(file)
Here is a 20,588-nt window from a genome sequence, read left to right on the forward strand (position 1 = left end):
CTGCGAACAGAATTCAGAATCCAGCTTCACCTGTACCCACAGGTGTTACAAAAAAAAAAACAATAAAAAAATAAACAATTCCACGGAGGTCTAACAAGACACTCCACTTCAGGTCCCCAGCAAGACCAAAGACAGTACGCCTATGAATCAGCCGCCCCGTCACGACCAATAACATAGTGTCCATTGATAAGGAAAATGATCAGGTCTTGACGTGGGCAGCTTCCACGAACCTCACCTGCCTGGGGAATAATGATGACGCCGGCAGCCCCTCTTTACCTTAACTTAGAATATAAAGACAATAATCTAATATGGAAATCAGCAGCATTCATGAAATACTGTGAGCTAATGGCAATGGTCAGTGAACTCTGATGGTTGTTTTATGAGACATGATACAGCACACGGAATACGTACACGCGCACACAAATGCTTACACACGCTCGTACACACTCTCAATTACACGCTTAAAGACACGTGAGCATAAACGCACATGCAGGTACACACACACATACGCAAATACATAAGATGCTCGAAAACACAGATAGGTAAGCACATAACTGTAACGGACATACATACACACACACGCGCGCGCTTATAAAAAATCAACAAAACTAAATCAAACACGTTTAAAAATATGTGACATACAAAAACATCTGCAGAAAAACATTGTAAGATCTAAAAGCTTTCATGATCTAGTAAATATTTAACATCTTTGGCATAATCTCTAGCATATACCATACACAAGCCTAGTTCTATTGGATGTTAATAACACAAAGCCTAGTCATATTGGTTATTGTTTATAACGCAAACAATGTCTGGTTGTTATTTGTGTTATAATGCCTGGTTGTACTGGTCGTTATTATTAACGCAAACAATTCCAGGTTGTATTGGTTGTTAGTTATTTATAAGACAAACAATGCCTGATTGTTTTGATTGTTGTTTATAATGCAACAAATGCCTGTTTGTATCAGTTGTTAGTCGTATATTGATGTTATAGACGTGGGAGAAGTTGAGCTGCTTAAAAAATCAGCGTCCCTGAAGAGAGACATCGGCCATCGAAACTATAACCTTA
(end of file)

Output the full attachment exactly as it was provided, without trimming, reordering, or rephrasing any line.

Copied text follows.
Here is a 20,588-nt window from a genome sequence, read left to right on the forward strand (position 1 = left end):
CTGCGAACAGAATTCAGAATCCAGCTTCACCTGTACCCACAGGTGTTACAAAAAAAAAAACAATAAAAAAATAAACAATTCCACGGAGGTCTAACAAGACACTCCACTTCAGGTCCCCAGCAAGACCAAAGACAGTACGCCTATGAATCAGCCGCCCCGTCACGACCAATAACATAGTGTCCATTGATAAGGAAAATGATCAGGTCTTGACGTGGGCAGCTTCCACGAACCTCACCTGCCTGGGGAATAATGATGACGCCGGCAGCCCCTCTTTACCTTAACTTAGAATATAAAGACAATAATCTAATATGGAAATCAGCAGCATTCATGAAATACTGTGAGCTAATGGCAATGGTCAGTGAACTCTGATGGTTGTTTTATGAGACATGATACAGCACACGGAATACGTACACGCGCACACAAATGCTTACACACGCTCGTACACACTCTCAATTACACGCTTAAAGACACGTGAGCATAAACGCACATGCAGGTACACACACACATACGCAAATACATAAGATGCTCGAAAACACAGATAGGTAAGCACATAACTGTAACGGACATACATACACACACACGCGCGCGCTTATAAAAAATCAACAAAACTAAATCAAACACGTTTAAAAATATGTGACATACAAAAACATCTGCAGAAAAACATTGTAAGATCTAAAAGCTTTCATGATCTAGTAAATATTTAACATCTTTGGCATAATCTCTAGCATATACCATACACAAGCCTAGTTCTATTGGATGTTAATAACACAAAGCCTAGTCATATTGGTTATTGTTTATAACGCAAACAATGTCTGGTTGTTATTTGTGTTATAATGCCTGGTTGTACTGGTCGTTATTATTAACGCAAACAATTCCAGGTTGTATTGGTTGTTAGTTATTTATAAGACAAACAATGCCTGATTGTTTTGATTGTTGTTTATAATGCAACAAATGCCTGTTTGTATCAGTTGTTAGTCGTATATTGATGTTATAGACGTGGGAGAAGTTGAGCTGCTTAAAAAATCAGCGTCCCTGAAGAGAGACATCGGCCATCGAAACTATAACCTTA